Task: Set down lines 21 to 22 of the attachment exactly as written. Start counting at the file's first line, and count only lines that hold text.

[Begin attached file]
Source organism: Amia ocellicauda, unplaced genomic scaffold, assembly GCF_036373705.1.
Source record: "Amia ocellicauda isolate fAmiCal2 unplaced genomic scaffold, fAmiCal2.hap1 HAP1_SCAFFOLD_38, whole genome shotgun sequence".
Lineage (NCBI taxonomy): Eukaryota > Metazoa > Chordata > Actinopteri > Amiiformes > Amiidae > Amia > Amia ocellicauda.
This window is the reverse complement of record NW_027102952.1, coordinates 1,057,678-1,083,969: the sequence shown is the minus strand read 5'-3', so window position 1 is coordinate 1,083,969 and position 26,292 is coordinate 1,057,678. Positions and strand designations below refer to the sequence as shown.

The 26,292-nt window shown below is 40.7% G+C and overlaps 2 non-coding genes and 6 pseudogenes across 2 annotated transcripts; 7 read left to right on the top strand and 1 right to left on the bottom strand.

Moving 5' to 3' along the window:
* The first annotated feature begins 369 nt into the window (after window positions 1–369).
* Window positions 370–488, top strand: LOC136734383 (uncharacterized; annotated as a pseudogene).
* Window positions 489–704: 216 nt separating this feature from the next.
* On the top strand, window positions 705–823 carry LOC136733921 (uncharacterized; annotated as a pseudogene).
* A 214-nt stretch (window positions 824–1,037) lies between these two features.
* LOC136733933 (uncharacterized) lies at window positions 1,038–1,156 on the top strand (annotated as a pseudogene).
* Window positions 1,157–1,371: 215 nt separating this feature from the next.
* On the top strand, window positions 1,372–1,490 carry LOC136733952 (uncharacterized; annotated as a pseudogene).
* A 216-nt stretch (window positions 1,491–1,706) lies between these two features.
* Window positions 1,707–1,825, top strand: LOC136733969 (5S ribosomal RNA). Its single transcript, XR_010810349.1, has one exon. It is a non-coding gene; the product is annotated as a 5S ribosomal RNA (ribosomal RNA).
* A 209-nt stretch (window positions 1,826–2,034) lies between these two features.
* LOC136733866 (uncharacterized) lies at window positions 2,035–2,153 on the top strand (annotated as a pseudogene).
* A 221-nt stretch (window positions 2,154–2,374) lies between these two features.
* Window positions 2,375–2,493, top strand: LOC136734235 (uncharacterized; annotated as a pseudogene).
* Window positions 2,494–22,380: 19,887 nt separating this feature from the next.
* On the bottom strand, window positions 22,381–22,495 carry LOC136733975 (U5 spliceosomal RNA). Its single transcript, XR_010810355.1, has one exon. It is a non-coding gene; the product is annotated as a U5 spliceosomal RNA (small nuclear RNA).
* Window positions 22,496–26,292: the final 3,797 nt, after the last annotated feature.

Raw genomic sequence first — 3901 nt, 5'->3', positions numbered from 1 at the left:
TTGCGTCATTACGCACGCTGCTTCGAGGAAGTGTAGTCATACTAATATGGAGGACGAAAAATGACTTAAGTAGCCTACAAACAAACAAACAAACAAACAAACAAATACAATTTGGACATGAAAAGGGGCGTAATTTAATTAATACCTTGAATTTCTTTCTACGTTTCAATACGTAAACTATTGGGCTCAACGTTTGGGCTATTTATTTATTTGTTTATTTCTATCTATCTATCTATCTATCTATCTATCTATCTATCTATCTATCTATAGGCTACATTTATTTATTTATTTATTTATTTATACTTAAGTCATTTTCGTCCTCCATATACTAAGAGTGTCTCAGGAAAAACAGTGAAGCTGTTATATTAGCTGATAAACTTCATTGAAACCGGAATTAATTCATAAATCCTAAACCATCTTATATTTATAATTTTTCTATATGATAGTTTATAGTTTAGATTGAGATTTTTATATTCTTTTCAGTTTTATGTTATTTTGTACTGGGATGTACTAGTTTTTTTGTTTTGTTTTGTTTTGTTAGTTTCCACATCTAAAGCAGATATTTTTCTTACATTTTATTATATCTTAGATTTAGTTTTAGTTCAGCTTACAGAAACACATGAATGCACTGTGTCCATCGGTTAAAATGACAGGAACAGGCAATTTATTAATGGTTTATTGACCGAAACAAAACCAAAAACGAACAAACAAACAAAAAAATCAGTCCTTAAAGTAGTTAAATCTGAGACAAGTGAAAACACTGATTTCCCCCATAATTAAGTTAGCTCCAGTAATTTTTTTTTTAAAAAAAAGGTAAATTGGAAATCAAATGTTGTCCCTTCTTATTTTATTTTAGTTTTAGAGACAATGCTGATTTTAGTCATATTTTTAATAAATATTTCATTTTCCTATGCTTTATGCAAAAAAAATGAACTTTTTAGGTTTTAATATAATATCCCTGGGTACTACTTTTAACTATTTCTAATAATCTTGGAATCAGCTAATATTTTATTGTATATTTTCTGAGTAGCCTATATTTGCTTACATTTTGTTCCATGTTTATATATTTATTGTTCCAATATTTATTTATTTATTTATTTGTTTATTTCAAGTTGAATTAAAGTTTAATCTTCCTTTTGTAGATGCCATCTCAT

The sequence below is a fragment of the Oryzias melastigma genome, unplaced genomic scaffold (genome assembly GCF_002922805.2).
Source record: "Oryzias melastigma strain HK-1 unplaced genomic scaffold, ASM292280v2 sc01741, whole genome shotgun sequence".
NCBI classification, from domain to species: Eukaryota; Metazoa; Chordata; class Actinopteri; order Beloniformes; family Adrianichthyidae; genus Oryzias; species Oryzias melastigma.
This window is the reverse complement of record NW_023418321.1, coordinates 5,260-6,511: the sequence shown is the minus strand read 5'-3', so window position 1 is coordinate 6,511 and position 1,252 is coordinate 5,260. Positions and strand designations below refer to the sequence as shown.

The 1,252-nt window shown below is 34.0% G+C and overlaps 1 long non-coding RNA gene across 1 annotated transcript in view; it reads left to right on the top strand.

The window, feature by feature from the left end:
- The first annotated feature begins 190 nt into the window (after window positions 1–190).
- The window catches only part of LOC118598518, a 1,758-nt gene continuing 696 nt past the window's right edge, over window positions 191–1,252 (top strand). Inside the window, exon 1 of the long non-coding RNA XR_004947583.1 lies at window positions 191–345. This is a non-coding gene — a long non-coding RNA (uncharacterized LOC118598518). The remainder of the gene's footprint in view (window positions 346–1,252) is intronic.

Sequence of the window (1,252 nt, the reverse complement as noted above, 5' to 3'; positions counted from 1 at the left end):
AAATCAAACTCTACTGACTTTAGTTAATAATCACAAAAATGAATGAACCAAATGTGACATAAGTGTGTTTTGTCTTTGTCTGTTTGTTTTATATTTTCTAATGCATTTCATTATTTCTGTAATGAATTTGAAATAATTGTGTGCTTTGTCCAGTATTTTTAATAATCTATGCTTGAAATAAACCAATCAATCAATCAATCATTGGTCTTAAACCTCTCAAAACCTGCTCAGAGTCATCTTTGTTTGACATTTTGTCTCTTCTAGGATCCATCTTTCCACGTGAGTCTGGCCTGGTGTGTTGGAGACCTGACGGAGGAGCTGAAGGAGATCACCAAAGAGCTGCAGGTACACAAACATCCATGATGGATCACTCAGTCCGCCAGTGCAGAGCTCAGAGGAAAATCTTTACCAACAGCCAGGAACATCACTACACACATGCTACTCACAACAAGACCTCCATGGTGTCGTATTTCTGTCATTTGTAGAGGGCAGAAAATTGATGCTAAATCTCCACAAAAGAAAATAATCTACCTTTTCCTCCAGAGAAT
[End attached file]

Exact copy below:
* Window positions 2,494–22,380: 19,887 nt separating this feature from the next.
* On the bottom strand, window positions 22,381–22,495 carry LOC136733975 (U5 spliceosomal RNA). Its single transcript, XR_010810355.1, has one exon. It is a non-coding gene; the product is annotated as a U5 spliceosomal RNA (small nuclear RNA).